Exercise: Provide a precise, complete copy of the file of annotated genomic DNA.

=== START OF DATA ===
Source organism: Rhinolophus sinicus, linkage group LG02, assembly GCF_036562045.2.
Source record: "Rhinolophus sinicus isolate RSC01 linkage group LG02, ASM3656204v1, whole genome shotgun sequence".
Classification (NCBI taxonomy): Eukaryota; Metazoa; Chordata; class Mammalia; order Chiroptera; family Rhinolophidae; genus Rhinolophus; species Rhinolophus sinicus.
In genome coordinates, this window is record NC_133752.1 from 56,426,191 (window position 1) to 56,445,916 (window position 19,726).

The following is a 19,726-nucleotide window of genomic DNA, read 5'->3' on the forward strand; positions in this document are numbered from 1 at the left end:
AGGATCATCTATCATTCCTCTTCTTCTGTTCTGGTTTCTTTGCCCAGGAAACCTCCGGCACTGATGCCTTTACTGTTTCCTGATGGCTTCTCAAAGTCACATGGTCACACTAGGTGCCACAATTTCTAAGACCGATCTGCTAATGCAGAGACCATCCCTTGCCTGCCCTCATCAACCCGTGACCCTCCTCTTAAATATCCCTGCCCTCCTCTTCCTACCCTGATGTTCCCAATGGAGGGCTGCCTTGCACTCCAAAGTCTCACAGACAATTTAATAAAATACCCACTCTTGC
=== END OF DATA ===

Source organism: Rhinolophus sinicus, linkage group LG02, assembly GCF_036562045.2.
Source record: "Rhinolophus sinicus isolate RSC01 linkage group LG02, ASM3656204v1, whole genome shotgun sequence".
Classification (NCBI taxonomy): Eukaryota; Metazoa; Chordata; class Mammalia; order Chiroptera; family Rhinolophidae; genus Rhinolophus; species Rhinolophus sinicus.
In genome coordinates, this window is record NC_133752.1 from 56,426,191 (window position 1) to 56,445,916 (window position 19,726).

The following is a 19,726-nucleotide window of genomic DNA, read 5'->3' on the forward strand; positions in this document are numbered from 1 at the left end:
AGGATCATCTATCATTCCTCTTCTTCTGTTCTGGTTTCTTTGCCCAGGAAACCTCCGGCACTGATGCCTTTACTGTTTCCTGATGGCTTCTCAAAGTCACATGGTCACACTAGGTGCCACAATTTCTAAGACCGATCTGCTAATGCAGAGACCATCCCTTGCCTGCCCTCATCAACCCGTGACCCTCCTCTTAAATATCCCTGCCCTCCTCTTCCTACCCTGATGTTCCCAATGGAGGGCTGCCTTGCACTCCAAAGTCTCACAGACAATTTAATAAAATACCCACTCTTGC